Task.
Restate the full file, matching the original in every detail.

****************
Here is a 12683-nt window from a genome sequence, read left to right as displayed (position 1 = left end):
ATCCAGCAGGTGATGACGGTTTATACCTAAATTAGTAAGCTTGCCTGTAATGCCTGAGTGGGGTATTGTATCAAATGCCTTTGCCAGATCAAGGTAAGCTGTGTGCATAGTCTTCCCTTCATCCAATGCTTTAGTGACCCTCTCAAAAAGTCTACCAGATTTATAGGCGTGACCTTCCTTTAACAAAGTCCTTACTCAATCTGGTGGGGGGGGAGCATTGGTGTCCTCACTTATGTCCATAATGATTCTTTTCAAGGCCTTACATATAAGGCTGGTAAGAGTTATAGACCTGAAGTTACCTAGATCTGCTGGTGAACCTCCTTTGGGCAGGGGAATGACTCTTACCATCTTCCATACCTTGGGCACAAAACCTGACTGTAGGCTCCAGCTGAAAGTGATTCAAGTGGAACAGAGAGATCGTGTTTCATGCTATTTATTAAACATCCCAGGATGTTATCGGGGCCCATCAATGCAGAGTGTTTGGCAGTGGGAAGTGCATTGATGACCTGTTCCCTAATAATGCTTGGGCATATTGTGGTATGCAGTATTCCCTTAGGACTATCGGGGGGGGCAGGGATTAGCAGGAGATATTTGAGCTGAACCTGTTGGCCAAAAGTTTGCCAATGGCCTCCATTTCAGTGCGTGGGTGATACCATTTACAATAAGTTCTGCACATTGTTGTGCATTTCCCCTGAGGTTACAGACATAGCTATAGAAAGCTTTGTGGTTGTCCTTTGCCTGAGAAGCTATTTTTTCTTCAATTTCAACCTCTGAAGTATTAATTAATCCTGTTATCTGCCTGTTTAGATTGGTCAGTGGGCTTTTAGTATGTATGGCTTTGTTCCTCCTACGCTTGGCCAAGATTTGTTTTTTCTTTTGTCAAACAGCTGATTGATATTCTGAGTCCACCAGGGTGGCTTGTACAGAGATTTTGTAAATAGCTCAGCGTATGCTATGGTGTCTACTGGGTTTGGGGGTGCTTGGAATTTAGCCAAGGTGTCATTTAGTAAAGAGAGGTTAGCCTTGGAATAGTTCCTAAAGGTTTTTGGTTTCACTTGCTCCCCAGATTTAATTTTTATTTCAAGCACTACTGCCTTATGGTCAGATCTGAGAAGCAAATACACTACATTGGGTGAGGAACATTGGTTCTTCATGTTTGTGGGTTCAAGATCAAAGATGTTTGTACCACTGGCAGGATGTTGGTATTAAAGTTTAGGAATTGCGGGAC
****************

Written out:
Here is a 12683-nt window from a genome sequence, read left to right as displayed (position 1 = left end):
ATCCAGCAGGTGATGACGGTTTATACCTAAATTAGTAAGCTTGCCTGTAATGCCTGAGTGGGGTATTGTATCAAATGCCTTTGCCAGATCAAGGTAAGCTGTGTGCATAGTCTTCCCTTCATCCAATGCTTTAGTGACCCTCTCAAAAAGTCTACCAGATTTATAGGCGTGACCTTCCTTTAACAAAGTCCTTACTCAATCTGGTGGGGGGGGAGCATTGGTGTCCTCACTTATGTCCATAATGATTCTTTTCAAGGCCTTACATATAAGGCTGGTAAGAGTTATAGACCTGAAGTTACCTAGATCTGCTGGTGAACCTCCTTTGGGCAGGGGAATGACTCTTACCATCTTCCATACCTTGGGCACAAAACCTGACTGTAGGCTCCAGCTGAAAGTGATTCAAGTGGAACAGAGAGATCGTGTTTCATGCTATTTATTAAACATCCCAGGATGTTATCGGGGCCCATCAATGCAGAGTGTTTGGCAGTGGGAAGTGCATTGATGACCTGTTCCCTAATAATGCTTGGGCATATTGTGGTATGCAGTATTCCCTTAGGACTATCGGGGGGGGCAGGGATTAGCAGGAGATATTTGAGCTGAACCTGTTGGCCAAAAGTTTGCCAATGGCCTCCATTTCAGTGCGTGGGTGATACCATTTACAATAAGTTCTGCACATTGTTGTGCATTTCCCCTGAGGTTACAGACATAGCTATAGAAAGCTTTGTGGTTGTCCTTTGCCTGAGAAGCTATTTTTTCTTCAATTTCAACCTCTGAAGTATTAATTAATCCTGTTATCTGCCTGTTTAGATTGGTCAGTGGGCTTTTAGTATGTATGGCTTTGTTCCTCCTACGCTTGGCCAAGATTTGTTTTTTCTTTTGTCAAACAGCTGATTGATATTCTGAGTCCACCAGGGTGGCTTGTACAGAGATTTTGTAAATAGCTCAGCGTATGCTATGGTGTCTACTGGGTTTGGGGGTGCTTGGAATTTAGCCAAGGTGTCATTTAGTAAAGAGAGGTTAGCCTTGGAATAGTTCCTAAAGGTTTTTGGTTTCACTTGCTCCCCAGATTTAATTTTTATTTCAAGCACTACTGCCTTATGGTCAGATCTGAGAAGCAAATACACTACATTGGGTGAGGAACATTGGTTCTTCATGTTTGTGGGTTCAAGATCAAAGATGTTTGTACCACTGGCAGGATGTTGGTATTAAAGTTTAGGAATTGCGGGAC